Before the 1970s, Cantopop was not as popular as Mandarin songs and English songs which were the mainstream music in Hong Kong. In the 1970s, Cantopop became popular and most songs referred to the fighting spirit and cultural context of Hong Kong, reflecting the ups and downs of life. For instance, a Hong Kong singer, Sam Hui’s (許冠傑)third album – The Private Eyes (半斤八両) – and his fourth album – The Contract (賣身契) – were released in 1976 and 1978 respectively.
As for self-identity, Sam Hui released Eiffel Tower Above the Clouds (鐵塔凌雲) in 1972:
‘Mount Fuji stands tall But I can’t hear the laughter of the tourists;
The Statue of Liberty Standing in a distant fog;
It is so far away that it cannot be got into an embrace;
The dots of the silvery lights on the beaches (of Hawaii),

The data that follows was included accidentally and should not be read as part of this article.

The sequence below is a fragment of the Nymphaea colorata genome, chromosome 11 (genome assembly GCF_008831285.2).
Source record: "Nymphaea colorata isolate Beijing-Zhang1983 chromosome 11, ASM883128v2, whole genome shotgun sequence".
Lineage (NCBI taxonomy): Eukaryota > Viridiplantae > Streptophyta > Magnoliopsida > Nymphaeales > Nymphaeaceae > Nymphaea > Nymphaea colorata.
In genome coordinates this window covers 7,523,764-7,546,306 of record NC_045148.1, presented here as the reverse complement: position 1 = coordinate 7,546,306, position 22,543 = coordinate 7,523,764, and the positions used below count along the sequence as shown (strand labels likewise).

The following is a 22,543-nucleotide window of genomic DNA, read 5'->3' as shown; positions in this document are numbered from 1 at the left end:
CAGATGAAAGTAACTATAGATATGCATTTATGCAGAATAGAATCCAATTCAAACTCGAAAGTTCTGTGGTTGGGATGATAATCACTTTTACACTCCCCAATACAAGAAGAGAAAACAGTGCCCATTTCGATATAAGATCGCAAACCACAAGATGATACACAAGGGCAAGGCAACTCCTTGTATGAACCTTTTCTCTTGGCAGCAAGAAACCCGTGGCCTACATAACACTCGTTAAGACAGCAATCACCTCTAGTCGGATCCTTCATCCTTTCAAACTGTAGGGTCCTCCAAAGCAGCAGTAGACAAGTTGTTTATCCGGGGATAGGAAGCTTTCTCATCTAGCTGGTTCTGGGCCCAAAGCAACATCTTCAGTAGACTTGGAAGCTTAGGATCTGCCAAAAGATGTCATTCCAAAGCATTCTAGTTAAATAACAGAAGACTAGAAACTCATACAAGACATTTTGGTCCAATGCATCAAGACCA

How could this be compared to the fishing-boat lights in Hong Kong?’
Composer: Sam Hui Lyricist: Michael Hui (許冠文), Wai Hung Tang (鄧偉雄) and Sam Hui Song by: Sam Hui Eiffel Tower Above the Clouds
This song indicates that no matter how beautiful the world is, it cannot be compared to Hong Kong which is our own fishing village. It used to be an unpopular song until the Sino-British negotiation. The song was gradually on Hong Kong people’s radar. From the late 1970s to the1980s, the negotiation on Hong Kong’s future and the handover were recorded in Cantonese songs. There were two typical time periods, including two atmospheres. The first time period was after the Sino-British Negotiation and before Tiananmen Square Protests and Massacre. During the negotiation, there were no rights for Hong Kong people to take part in it but spoke publicly in the community forum, feeling suspicious and worried. Take a Cantonese song as an example, in 1987, James Wong (黃霑) wrote 《Dawn, Please don’t Come (黎明不要來), saying: